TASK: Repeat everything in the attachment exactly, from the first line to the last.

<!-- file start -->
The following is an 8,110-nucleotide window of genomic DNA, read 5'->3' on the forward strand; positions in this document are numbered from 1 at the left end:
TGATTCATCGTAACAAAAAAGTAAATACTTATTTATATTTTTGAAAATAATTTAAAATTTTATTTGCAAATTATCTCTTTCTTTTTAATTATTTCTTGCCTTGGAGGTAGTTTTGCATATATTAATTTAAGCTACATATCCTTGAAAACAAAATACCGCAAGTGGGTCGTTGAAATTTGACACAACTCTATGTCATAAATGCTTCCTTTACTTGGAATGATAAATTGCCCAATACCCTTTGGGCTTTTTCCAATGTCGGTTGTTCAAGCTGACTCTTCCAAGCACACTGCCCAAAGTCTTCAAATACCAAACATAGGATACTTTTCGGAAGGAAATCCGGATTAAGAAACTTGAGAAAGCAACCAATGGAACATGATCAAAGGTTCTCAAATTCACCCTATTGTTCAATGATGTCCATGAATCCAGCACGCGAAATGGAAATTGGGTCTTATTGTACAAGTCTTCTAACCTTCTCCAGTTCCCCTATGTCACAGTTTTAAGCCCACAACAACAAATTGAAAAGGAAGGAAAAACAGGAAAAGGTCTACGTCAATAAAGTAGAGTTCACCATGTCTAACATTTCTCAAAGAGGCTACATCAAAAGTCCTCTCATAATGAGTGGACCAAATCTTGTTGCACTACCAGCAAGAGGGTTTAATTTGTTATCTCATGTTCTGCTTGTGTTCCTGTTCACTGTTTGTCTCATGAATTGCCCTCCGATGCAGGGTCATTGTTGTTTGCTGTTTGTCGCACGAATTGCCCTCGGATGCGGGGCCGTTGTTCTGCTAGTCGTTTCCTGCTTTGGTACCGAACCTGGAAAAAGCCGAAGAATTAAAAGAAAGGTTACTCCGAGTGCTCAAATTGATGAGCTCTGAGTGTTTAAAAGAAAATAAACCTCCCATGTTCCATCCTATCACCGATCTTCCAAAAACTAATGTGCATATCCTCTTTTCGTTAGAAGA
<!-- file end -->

The following is an 8,110-nucleotide window of genomic DNA, read 5'->3' on the forward strand; positions in this document are numbered from 1 at the left end:
TGATTCATCGTAACAAAAAAGTAAATACTTATTTATATTTTTGAAAATAATTTAAAATTTTATTTGCAAATTATCTCTTTCTTTTTAATTATTTCTTGCCTTGGAGGTAGTTTTGCATATATTAATTTAAGCTACATATCCTTGAAAACAAAATACCGCAAGTGGGTCGTTGAAATTTGACACAACTCTATGTCATAAATGCTTCCTTTACTTGGAATGATAAATTGCCCAATACCCTTTGGGCTTTTTCCAATGTCGGTTGTTCAAGCTGACTCTTCCAAGCACACTGCCCAAAGTCTTCAAATACCAAACATAGGATACTTTTCGGAAGGAAATCCGGATTAAGAAACTTGAGAAAGCAACCAATGGAACATGATCAAAGGTTCTCAAATTCACCCTATTGTTCAATGATGTCCATGAATCCAGCACGCGAAATGGAAATTGGGTCTTATTGTACAAGTCTTCTAACCTTCTCCAGTTCCCCTATGTCACAGTTTTAAGCCCACAACAACAAATTGAAAAGGAAGGAAAAACAGGAAAAGGTCTACGTCAATAAAGTAGAGTTCACCATGTCTAACATTTCTCAAAGAGGCTACATCAAAAGTCCTCTCATAATGAGTGGACCAAATCTTGTTGCACTACCAGCAAGAGGGTTTAATTTGTTATCTCATGTTCTGCTTGTGTTCCTGTTCACTGTTTGTCTCATGAATTGCCCTCCGATGCAGGGTCATTGTTGTTTGCTGTTTGTCGCACGAATTGCCCTCGGATGCGGGGCCGTTGTTCTGCTAGTCGTTTCCTGCTTTGGTACCGAACCTGGAAAAAGCCGAAGAATTAAAAGAAAGGTTACTCCGAGTGCTCAAATTGATGAGCTCTGAGTGTTTAAAAGAAAATAAACCTCCCATGTTCCATCCTATCACCGATCTTCCAAAAACTAATGTGCATATCCTCTTTTCGTTAGAAGA